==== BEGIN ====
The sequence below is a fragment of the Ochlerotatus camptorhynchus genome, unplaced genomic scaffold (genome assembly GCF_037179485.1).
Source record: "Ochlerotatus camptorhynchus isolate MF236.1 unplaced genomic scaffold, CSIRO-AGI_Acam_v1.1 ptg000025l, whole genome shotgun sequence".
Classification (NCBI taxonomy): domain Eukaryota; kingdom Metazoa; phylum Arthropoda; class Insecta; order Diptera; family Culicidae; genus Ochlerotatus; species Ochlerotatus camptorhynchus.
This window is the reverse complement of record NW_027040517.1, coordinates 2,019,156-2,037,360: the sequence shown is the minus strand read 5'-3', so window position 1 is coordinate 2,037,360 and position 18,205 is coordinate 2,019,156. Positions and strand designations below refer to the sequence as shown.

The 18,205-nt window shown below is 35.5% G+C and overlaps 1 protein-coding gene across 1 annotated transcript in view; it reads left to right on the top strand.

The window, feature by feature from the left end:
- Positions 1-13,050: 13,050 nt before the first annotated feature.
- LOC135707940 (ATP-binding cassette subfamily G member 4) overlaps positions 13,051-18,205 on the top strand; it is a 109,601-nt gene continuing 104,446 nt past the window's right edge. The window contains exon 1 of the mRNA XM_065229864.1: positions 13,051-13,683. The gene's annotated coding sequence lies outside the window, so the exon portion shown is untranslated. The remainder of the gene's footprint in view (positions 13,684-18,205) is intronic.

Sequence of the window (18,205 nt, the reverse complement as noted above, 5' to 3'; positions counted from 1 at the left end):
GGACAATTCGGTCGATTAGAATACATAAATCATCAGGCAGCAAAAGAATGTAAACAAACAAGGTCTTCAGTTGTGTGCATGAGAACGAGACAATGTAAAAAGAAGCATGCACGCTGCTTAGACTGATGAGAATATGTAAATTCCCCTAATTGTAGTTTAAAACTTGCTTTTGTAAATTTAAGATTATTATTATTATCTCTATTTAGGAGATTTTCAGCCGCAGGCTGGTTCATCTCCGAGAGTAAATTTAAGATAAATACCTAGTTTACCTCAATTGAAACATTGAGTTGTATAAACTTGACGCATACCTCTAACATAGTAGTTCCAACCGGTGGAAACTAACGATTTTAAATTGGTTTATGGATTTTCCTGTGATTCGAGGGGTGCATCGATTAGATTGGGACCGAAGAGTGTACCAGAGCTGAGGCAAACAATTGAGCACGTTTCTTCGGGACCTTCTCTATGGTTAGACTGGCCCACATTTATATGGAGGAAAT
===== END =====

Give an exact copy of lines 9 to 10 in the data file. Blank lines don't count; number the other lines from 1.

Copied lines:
Sequence of the window (18,205 nt, the reverse complement as noted above, 5' to 3'; positions counted from 1 at the left end):
GGACAATTCGGTCGATTAGAATACATAAATCATCAGGCAGCAAAAGAATGTAAACAAACAAGGTCTTCAGTTGTGTGCATGAGAACGAGACAATGTAAAAAGAAGCATGCACGCTGCTTAGACTGATGAGAATATGTAAATTCCCCTAATTGTAGTTTAAAACTTGCTTTTGTAAATTTAAGATTATTATTATTATCTCTATTTAGGAGATTTTCAGCCGCAGGCTGGTTCATCTCCGAGAGTAAATTTAAGATAAATACCTAGTTTACCTCAATTGAAACATTGAGTTGTATAAACTTGACGCATACCTCTAACATAGTAGTTCCAACCGGTGGAAACTAACGATTTTAAATTGGTTTATGGATTTTCCTGTGATTCGAGGGGTGCATCGATTAGATTGGGACCGAAGAGTGTACCAGAGCTGAGGCAAACAATTGAGCACGTTTCTTCGGGACCTTCTCTATGGTTAGACTGGCCCACATTTATATGGAGGAAAT